1 Assorted blog stuff. I’m going to have to fly to Boston next month for the hearing on my motion to dismiss the specious defamation suit against me by an Ethics Alarms  commenter to whom my responses were no more defamatory than what I have said to many of you when provoked…Every now and then some blog or social media participant with a huge following links to an old post here, and I am swamped with visits from a lot of individuals with no serious interest in ethics. They almost never comment, and if they do, the comments typically don’t meet my posting standards. Still, they swell the traffic stats, and I’ll take ’em. In 2017 I had none of these fluky hit avalanches, after a 2016 that had several. This time, the post suddenly drawing interest is a 2014 essay about a letter written to director Terry Gilliam in 2005. You just never know…Expect a lot of Comments of the Day this weekend: I am way behind, and I’m sorry. Tough week.

2. Keep hope alive! Yesterday’s New York Times front page headline perfectly embodied the fake news-by-innuendo tactic that has marked the mainstream media’s efforts to pander to the “resistance.” The Special Prosecutor’s fishing expedition just subpoenaed the business records of the Trump organization relating to its dealings in Russia. Says the Times headline: “Investigation nears President.” Ooooh! Scary!

Hype, and unprofessional. This is the “He’s getting closer! And closer!” narrative the anti-Trump journalists have been flogging for a year. Yeah, I guess any time an investigation involves someone’s business it is “near” the owner, but why would that obvious fact justify a headline?  The reality is that Trump’s organization had business dealings in Russia (legal and unremarkable), the fact that Mueller is looking does not prove or suggest that those dealings had any connection to the campaign, and Mueller could have asked for these records a year ago. There is nothing ominous about the request from the President’s perspective at all, unless, as this whole fiasco has presumed from the moment Democrats seized on Wikileaks and fake Facebook news as the designated excuses for Hillary’s inexcusable defeat, there really was “collusion.”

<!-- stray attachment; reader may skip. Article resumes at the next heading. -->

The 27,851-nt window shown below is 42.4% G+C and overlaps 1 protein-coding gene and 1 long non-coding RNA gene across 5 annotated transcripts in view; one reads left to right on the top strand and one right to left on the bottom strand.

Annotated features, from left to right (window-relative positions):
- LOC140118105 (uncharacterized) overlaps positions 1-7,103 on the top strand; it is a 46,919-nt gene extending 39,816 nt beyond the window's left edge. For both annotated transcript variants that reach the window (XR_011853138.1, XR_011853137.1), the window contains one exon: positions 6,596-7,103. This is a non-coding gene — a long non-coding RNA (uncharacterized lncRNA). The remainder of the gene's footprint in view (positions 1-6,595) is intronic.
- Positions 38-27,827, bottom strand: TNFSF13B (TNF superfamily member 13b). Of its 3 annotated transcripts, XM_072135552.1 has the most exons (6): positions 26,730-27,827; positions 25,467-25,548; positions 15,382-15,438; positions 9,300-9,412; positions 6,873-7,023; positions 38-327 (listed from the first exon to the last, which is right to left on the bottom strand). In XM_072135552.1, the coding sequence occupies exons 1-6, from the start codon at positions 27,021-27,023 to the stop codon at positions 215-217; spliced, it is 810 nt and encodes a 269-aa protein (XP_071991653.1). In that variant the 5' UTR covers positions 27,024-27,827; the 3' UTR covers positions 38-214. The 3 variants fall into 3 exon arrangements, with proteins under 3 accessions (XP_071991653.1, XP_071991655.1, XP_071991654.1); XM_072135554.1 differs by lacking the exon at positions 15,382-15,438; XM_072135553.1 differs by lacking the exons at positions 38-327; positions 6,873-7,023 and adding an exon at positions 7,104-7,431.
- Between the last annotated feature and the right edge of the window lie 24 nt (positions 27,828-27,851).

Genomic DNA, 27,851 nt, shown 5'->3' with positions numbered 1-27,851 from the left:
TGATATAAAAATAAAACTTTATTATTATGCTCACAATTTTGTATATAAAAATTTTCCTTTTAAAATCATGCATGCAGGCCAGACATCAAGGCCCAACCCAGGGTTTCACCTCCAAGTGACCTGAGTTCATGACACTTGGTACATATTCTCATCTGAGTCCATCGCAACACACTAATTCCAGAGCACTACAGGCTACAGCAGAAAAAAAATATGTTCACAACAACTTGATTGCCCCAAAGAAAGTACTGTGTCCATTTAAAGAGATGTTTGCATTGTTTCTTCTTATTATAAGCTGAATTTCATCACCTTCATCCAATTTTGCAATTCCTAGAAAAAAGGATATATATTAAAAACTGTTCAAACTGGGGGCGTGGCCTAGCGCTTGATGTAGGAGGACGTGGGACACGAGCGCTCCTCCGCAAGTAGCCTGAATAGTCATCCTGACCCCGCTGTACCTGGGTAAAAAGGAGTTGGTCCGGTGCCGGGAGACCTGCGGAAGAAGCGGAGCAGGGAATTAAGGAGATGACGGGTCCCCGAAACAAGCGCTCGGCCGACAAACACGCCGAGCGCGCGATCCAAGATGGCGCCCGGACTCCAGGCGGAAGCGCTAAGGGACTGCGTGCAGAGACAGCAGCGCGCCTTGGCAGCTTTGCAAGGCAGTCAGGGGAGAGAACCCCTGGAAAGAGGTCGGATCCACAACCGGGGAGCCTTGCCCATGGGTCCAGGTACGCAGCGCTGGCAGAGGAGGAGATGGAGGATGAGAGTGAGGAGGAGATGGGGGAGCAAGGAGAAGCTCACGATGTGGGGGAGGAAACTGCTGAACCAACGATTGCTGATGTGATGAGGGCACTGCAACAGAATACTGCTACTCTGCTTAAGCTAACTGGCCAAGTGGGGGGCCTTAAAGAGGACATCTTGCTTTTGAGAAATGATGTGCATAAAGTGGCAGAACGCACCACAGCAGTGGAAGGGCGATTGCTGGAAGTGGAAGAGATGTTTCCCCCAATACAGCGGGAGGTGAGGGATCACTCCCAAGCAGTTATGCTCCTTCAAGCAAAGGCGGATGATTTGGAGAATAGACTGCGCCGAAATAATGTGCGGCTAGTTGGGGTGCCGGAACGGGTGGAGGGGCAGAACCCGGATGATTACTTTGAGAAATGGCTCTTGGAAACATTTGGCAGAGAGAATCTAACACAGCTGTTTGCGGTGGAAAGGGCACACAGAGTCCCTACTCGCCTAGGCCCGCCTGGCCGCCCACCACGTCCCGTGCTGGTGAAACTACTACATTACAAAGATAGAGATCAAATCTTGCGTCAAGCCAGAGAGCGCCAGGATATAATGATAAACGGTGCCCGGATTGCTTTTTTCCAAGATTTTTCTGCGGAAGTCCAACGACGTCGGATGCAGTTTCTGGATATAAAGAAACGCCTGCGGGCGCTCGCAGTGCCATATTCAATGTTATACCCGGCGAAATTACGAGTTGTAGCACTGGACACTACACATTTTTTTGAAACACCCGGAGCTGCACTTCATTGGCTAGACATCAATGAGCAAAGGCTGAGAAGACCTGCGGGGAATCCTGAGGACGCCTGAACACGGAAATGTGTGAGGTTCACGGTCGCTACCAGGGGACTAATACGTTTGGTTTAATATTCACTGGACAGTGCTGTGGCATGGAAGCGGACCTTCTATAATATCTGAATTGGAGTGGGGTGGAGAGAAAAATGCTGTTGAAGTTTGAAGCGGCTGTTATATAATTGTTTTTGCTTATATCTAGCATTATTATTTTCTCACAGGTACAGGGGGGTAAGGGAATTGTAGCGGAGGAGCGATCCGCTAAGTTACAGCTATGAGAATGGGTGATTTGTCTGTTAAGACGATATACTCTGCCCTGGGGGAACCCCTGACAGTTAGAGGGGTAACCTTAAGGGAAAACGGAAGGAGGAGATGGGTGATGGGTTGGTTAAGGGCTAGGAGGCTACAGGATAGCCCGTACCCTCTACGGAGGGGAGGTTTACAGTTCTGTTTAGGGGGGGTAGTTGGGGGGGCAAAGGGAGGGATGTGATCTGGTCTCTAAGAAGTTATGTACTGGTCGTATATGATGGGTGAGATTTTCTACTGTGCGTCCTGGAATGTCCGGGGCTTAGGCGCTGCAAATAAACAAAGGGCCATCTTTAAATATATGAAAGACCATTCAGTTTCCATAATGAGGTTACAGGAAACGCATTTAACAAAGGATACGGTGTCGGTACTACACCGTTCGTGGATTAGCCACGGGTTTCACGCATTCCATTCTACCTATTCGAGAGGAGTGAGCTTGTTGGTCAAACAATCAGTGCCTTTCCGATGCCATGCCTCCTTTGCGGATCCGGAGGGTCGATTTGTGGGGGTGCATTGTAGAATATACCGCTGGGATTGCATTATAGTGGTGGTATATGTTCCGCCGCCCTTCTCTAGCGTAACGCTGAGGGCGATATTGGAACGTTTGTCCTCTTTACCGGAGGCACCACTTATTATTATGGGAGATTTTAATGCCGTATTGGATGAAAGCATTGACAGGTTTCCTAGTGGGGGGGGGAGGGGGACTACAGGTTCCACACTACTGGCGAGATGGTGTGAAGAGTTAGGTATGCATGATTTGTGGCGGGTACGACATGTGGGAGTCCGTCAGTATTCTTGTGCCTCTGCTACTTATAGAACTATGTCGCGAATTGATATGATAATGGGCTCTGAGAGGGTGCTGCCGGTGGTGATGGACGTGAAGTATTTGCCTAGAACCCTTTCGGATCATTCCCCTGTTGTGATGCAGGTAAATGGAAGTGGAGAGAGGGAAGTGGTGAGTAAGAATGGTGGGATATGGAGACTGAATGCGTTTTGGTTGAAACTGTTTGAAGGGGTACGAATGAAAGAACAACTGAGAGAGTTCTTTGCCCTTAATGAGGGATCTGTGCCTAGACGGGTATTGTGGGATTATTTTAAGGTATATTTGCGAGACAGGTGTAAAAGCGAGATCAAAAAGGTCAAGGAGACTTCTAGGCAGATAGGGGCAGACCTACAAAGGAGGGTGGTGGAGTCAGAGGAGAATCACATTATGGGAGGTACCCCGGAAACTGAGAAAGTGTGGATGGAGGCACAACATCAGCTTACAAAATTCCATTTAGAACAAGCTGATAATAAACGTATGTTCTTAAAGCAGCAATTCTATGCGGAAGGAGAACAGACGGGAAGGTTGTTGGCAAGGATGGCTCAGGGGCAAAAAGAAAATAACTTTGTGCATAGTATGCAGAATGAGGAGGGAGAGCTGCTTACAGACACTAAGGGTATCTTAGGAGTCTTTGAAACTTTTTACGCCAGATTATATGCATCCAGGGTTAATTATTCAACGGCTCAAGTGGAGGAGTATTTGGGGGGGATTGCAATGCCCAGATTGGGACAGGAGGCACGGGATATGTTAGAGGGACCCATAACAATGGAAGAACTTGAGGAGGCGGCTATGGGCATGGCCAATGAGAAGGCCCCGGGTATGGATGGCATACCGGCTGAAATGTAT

That an investigation has been launched does not imply, suggest, or indicate wrongdoing. The news media’s reporting continues to suggest otherwise because they want the President to be guilty of something heinous. Imagine that: there are Americans who want their elected President to be proven guilty of wrongdoing.

3. To kill a “To Kill A Mockingbird.”  Harper Lee’s estate filed a complaint last week in federal court in Alabama, arguing that a Broadway bound stage adaptation of “To Kill A Mockingbird” by “The West Wing” creator and “A Few Good Men” writer Aaron Sorkin violates a contract, between Harper Lee and the producers that stipulates that the characters and plot must remain faithful to the spirit of the book. (I wrote about the complexities surrounding Atticus Finch’s character in a 2015 post.) Continue reading

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Comment Of The Day: Morning Ethics Warm-Up, 3/13/18: Bad Quotes, Faithless Speakers [#5, Tillerson’s Firing]

Here is Rich in CT’s terse Comment of the Day on  Item #5 of Morning Ethics Warm-Up, 3/13/18: Bad Quotes, Faithless Speakers, and I’ll have some reactions at the end:

Nancy Pelosi Statement on Appointing Rex Tillerson (2.13.16)

“Choosing an oil executive friendly with Vladimir Putin as Secretary of State sends a disturbing signal about President-elect Trump’s priorities. Rex Tillerson’s cozy relationship with the Kremlin is especially alarming in light of his attitude toward sanctions over Russia’s aggressive behavior in Europe, while at the same time the President-elect continues to side with Russia over the judgment of the U.S. intelligence community.

https://www.democraticleader.gov/newsroom/121316/

Nancy Pelosi Statement on Dismissing Rex Tillerson (3.13.18 )

“Secretary Tillerson’s firing sets a profoundly disturbing precedent in which standing up for our allies against Russian aggression is grounds for a humiliating dismissal. President Trump’s actions show that every official in his Administration is at the mercy of his personal whims and his worship of Putin.”

https://www.democraticleader.gov/newsroom/31318/

Res ipsa loquitur. Continue reading